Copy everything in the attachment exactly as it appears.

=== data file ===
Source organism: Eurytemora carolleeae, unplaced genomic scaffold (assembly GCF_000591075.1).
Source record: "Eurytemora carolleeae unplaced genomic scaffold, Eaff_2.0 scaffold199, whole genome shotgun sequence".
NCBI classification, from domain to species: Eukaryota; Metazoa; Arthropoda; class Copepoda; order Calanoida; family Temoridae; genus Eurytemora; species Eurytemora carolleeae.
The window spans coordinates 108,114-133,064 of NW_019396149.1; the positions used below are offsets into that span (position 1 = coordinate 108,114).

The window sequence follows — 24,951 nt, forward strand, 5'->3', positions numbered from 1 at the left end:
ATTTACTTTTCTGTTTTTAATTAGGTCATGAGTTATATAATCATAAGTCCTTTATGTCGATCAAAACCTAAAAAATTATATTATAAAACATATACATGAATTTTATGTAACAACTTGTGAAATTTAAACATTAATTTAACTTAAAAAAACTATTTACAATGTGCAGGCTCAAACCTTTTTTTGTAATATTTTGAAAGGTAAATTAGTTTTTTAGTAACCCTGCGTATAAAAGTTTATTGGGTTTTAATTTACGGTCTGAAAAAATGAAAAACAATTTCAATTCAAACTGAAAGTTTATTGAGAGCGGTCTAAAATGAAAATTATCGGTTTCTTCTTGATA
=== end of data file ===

Source organism: Eurytemora carolleeae, unplaced genomic scaffold (assembly GCF_000591075.1).
Source record: "Eurytemora carolleeae unplaced genomic scaffold, Eaff_2.0 scaffold199, whole genome shotgun sequence".
NCBI classification, from domain to species: Eukaryota; Metazoa; Arthropoda; class Copepoda; order Calanoida; family Temoridae; genus Eurytemora; species Eurytemora carolleeae.
The window spans coordinates 108,114-133,064 of NW_019396149.1; the positions used below are offsets into that span (position 1 = coordinate 108,114).

The window sequence follows — 24,951 nt, forward strand, 5'->3', positions numbered from 1 at the left end:
ATTTACTTTTCTGTTTTTAATTAGGTCATGAGTTATATAATCATAAGTCCTTTATGTCGATCAAAACCTAAAAAATTATATTATAAAACATATACATGAATTTTATGTAACAACTTGTGAAATTTAAACATTAATTTAACTTAAAAAAACTATTTACAATGTGCAGGCTCAAACCTTTTTTTGTAATATTTTGAAAGGTAAATTAGTTTTTTAGTAACCCTGCGTATAAAAGTTTATTGGGTTTTAATTTACGGTCTGAAAAAATGAAAAACAATTTCAATTCAAACTGAAAGTTTATTGAGAGCGGTCTAAAATGAAAATTATCGGTTTCTTCTTGATA